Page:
"A series of jagged points. Like the oscillating line on a seismograph. When I first saw the Pacific, I was about three. I remember it pretty clearly. It looked tilted. A flat plain, slanted at an angle. The waves were regular triangles, apex upward. Now I don't see them stylized that way, but later, remembering, I had to find some familiar standard of comparison. Which is the only way of getting any conception of an entirely new thing. The average child tries to draw these regular triangles, but his coordination's poor. He gets a seismograph pattern. . . . A child sees the ocean. He stylizes it. He draws a certain definite pattern, symbolic, to him, of the sea. Emma's scrawls may be symbols, too. I don't mean that the world looks different to her brighter, perhaps, and sharper, more vivid with a slackening of perception above her eye level. What I do mean is that her though-processes are different, that she translates what she sees into abnormal symbols."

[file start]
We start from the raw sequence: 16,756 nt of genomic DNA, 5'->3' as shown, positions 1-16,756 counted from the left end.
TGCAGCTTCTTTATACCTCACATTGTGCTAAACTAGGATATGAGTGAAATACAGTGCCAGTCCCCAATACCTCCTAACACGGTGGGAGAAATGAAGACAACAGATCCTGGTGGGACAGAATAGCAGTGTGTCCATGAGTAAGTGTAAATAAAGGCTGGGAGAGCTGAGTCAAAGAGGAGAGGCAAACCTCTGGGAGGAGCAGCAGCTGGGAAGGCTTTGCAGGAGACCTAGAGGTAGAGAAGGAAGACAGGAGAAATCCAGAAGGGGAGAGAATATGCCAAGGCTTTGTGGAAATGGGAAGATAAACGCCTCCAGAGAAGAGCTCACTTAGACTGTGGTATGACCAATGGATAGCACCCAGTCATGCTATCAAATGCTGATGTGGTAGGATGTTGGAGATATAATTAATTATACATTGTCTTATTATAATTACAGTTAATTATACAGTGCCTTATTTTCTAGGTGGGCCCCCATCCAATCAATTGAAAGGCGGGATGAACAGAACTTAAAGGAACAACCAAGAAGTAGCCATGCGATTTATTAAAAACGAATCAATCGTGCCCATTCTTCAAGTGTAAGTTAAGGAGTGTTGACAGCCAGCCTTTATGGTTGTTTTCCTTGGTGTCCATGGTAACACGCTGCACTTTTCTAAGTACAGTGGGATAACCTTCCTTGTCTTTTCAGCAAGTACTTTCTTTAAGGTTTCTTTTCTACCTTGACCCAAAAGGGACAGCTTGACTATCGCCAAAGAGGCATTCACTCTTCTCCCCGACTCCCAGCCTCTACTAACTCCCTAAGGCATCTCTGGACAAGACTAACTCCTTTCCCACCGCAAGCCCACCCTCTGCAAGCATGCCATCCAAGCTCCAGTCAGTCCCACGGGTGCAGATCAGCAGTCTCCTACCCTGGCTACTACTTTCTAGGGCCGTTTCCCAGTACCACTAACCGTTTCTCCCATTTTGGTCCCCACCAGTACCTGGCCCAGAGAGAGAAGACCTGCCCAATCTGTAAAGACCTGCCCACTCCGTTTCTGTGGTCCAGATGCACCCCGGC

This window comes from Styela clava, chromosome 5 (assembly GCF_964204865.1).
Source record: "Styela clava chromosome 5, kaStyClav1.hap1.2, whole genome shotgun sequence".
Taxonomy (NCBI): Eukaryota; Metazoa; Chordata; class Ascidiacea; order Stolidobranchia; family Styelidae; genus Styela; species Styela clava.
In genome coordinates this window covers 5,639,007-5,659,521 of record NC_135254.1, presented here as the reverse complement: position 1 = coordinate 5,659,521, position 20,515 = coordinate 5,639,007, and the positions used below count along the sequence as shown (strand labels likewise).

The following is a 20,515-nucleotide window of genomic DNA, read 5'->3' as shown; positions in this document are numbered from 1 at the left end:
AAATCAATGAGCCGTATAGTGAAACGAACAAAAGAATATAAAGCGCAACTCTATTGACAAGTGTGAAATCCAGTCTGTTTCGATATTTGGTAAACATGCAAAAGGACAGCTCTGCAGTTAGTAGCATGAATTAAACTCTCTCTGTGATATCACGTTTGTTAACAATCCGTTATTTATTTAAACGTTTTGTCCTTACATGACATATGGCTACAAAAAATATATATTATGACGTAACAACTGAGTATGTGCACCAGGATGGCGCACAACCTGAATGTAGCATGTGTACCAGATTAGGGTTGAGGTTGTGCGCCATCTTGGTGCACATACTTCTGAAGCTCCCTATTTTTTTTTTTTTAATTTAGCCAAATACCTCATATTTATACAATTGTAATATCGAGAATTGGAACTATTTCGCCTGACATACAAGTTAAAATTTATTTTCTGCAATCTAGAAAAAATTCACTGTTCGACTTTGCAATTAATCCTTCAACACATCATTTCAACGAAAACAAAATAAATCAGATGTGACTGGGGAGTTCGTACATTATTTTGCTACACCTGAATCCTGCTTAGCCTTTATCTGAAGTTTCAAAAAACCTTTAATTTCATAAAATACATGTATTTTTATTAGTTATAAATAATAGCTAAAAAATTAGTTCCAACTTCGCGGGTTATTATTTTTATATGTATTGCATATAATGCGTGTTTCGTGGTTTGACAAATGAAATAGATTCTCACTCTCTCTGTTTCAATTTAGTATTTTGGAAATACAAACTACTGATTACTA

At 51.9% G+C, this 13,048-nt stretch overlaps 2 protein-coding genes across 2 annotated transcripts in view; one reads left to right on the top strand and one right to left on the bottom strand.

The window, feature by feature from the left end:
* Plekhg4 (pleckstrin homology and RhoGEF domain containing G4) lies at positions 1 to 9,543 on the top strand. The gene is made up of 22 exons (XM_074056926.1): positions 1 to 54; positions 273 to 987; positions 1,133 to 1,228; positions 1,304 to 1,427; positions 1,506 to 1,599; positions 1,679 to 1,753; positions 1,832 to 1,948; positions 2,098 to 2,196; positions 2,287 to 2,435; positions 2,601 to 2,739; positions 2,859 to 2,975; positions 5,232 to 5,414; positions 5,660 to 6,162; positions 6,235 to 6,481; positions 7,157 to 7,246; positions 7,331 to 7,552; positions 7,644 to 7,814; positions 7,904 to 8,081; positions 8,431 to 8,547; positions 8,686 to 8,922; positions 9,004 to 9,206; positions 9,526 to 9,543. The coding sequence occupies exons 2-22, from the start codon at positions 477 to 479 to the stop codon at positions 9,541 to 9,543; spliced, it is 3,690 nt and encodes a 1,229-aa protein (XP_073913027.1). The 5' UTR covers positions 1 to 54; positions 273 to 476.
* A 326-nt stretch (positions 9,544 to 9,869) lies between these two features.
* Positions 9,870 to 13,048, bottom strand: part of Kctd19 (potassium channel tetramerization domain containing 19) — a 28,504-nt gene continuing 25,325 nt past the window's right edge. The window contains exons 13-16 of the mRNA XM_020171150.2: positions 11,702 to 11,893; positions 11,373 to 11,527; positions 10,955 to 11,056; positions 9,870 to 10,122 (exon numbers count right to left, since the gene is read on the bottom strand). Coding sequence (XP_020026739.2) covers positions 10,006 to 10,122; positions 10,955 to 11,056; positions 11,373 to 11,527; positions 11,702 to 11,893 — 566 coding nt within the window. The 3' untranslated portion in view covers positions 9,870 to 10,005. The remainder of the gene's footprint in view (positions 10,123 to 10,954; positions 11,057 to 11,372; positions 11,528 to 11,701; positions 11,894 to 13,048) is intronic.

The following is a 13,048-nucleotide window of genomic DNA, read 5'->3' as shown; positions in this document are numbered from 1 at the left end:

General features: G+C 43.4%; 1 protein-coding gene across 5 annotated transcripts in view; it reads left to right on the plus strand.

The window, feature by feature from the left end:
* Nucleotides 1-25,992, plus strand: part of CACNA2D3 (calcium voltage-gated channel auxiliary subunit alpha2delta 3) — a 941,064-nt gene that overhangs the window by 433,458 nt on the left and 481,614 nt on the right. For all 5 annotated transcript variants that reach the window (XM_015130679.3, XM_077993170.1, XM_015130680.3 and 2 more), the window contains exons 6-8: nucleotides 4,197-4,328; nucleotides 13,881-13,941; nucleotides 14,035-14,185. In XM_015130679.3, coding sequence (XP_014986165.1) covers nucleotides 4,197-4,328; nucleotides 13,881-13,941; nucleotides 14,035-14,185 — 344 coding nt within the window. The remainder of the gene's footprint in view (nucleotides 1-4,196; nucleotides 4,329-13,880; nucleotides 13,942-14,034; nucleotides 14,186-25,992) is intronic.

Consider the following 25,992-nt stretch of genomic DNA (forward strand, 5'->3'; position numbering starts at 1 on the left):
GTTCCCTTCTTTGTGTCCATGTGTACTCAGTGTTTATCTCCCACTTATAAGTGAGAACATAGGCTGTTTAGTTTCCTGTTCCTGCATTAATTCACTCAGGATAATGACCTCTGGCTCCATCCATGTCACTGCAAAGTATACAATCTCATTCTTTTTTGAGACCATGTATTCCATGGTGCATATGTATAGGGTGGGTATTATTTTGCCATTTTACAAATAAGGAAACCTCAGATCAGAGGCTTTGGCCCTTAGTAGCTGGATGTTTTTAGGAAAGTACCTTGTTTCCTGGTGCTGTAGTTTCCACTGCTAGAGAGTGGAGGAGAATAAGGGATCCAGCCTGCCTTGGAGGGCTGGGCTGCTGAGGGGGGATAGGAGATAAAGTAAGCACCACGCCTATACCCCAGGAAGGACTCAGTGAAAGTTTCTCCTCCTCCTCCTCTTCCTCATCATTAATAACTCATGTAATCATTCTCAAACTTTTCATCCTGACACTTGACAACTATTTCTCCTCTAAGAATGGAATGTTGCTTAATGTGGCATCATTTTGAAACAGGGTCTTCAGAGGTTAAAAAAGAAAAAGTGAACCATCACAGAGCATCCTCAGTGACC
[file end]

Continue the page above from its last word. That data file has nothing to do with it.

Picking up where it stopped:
bombasticus said...

Epochal. Big thoughts but the best approach might be one of the many great beats in "Mimsy Were The Borogroves" . . .

"The lowest common denominator," Holloway nodded. "The natural tendency is to simplify. Especially when a child is seeing something for the first time and has few standards of comparison. He tries to identify the new thing with what's already familiar to him. Ever notice how a child draws the ocean?" He didn't wait for an answer; he went on.

"A series of jagged points. Like the oscillating line on a seismograph. When I first saw the Pacific, I was about three. I remember it pretty clearly. It looked tilted. A flat plain, slanted at an angle. The waves were regular triangles, apex upward. Now I don't see them stylized that way, but later, remembering, I had to find some familiar standard of comparison. Which is the only way of getting any conception of an entirely new thing. The average child tries to draw these regular triangles, but his coordination's poor. He gets a seismograph pattern . . . A child sees the ocean. He stylizes it. He draws a certain definite pattern, symbolic, to him, of the sea. Emma's scrawls may be symbols, too. I don't mean that the world looks different to her brighter, perhaps, and sharper, more vivid with a slackening of perception above her eye level. What I do mean is that her though-processes are different, that she translates what she sees into abnormal symbols."